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Mentors meet students to help them #DoMoreWithLaw as the Law in Society Mentoring Scheme launches

Colin Yeo, mentor and barrister

Press release issued: 23 January 2020

The Law School, working with the Professional Liaison Network (PLN), launched the Law in Society Mentoring Scheme at a ‘Meet Your Mentor’ event at the Wills Memorial Building on 18 November 2019.

The event brought together 61 Law student mentees in Years 2 and 3 of their courses to meet with their professional mentors from a wide range of industries and services for the first time. Mentors hailed from non-commercial fields such as Environmental Law, the UNHCR, the Metropolitan Police Force, Medical Law, Human Rights, the EU and Government Legal Departments. 

A collaboration between the Law School and Professional Liaison Network, the Law in Society Mentoring Scheme is being piloted in 2019/20 following a demand from students for more exposure to non-traditional legal roles, for example, working for a not for profit or a charity. For students, it is a unique opportunity to connect with professionals who have either studied Law, are still practising Law or working in a non-traditional role. 

Jo Cooksley, Law School Employability Adviser said,

The Law School was keen to respond to student interest in careers that do not fall into the more traditional corporate/commercial type legal roles.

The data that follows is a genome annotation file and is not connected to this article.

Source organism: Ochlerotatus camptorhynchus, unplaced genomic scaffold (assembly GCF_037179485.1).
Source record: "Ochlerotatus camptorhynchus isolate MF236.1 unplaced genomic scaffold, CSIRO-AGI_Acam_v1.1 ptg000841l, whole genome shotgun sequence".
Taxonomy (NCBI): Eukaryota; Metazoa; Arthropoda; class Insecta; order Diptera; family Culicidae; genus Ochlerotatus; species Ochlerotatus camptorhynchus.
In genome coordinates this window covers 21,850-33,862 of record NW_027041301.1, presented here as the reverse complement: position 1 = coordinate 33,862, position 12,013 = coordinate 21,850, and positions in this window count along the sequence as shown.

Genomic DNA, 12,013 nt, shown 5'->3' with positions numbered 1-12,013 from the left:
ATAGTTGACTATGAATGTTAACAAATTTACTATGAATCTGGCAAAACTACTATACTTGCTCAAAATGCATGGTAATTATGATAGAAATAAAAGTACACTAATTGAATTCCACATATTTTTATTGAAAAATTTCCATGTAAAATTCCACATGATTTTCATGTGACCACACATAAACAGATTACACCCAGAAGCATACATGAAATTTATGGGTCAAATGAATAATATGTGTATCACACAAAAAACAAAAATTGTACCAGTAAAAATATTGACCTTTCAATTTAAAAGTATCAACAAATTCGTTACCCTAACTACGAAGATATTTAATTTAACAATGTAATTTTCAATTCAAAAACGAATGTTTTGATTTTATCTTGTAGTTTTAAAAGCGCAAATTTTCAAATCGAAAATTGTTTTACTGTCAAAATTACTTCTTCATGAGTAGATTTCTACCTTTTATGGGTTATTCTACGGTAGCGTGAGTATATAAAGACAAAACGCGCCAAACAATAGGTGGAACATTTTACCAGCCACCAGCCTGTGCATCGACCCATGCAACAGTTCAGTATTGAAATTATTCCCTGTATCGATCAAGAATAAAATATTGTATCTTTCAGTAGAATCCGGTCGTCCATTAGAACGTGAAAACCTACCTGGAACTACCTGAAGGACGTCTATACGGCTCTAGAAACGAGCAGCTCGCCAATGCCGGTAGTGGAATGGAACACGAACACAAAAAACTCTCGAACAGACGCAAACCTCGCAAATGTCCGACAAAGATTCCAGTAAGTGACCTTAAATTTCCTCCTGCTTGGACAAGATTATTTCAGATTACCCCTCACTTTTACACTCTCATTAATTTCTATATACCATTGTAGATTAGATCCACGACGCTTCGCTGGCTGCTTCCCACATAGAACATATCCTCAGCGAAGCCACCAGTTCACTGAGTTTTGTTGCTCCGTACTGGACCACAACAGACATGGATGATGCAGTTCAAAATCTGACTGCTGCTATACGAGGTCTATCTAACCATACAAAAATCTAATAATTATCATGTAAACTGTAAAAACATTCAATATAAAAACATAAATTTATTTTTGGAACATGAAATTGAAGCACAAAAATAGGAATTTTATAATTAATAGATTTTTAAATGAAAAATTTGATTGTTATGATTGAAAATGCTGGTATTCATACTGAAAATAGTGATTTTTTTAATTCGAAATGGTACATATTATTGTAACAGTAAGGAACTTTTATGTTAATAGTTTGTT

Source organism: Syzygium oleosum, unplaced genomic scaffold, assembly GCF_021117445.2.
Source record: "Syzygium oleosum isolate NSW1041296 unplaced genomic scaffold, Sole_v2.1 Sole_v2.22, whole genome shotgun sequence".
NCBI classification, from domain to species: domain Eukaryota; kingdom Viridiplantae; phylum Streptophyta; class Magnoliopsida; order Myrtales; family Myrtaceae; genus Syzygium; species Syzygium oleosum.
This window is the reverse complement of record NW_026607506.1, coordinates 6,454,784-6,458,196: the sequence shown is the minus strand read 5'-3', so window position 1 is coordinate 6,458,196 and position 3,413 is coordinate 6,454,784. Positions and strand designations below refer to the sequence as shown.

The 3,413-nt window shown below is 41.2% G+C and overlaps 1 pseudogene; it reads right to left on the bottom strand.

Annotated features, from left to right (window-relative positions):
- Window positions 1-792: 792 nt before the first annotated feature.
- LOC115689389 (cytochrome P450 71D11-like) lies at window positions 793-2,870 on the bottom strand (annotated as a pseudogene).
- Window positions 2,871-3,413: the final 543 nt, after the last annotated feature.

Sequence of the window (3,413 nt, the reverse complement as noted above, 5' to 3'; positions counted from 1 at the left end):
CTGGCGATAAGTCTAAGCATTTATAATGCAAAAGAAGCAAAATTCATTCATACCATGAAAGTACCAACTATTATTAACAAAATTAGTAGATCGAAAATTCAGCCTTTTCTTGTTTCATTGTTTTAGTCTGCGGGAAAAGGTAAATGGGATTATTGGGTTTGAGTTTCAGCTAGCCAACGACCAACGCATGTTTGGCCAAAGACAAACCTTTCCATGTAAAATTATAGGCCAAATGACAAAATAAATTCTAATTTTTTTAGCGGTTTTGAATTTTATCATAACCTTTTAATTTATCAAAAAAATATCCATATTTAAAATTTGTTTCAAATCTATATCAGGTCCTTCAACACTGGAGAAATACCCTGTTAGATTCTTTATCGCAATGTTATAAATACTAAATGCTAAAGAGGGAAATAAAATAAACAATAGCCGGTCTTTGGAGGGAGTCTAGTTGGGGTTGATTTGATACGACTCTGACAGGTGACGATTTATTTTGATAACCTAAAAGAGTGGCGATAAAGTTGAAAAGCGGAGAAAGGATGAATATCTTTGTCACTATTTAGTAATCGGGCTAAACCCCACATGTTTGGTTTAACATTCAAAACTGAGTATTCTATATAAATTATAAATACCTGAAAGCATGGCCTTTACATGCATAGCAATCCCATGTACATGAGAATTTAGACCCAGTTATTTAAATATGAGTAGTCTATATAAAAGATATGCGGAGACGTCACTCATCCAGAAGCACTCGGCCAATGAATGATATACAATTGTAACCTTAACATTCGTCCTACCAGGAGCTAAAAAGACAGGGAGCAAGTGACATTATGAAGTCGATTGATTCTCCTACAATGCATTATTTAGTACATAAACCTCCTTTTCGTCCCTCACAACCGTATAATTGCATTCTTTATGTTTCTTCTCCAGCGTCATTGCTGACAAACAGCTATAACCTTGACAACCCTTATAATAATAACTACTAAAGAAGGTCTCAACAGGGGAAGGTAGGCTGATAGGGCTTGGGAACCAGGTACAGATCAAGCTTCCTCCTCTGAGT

We are very happy to have been able to link students with mentors working in such a wide variety of areas and roles. Being mentored by someone who has already navigated their way into a career in their area of interest will provide our students with real insight and support in developing their own careers.  

The small group nature of the mentoring also means students are developing valuable skills and making connections with other students who they may never have met before, but who share an interest in a particular career path. We are looking forward to working with the PLN again to develop the scheme for next year. 

Colin Yeo, a Human Rights Barrister at Garden Court Chambers, said, 

I volunteered for the mentoring scheme because I wanted to give students a different perspective on law and how lawyers can make a difference and make a living in human rights law. It is very competitive to become a barrister, and those interested in human rights and social welfare work usually need to show prior commitment to helping others through volunteering, law clinics and similar. 

Further information

The Law in Society Mentoring Scheme will reopen in 2020. It is a unique opportunity to be linked with a professional who has studied Law, is still practising Law but is working in a non-corporate/commercial role. By working with a mentor, you will gain first-hand insight into a role, organisation and/or sector that you are interested in pursuing or may not have considered and that relates to your degree. 

This term we’ve matched 123 students with mentors across ourthree mentoring schemes: Browne Jacobson scheme, Professional Mentoring Scheme and the new Law in Society Scheme.  

Find out how you can #DoMoreWithLaw by studying at a world-leading Law School – see our wide range of courses here. 

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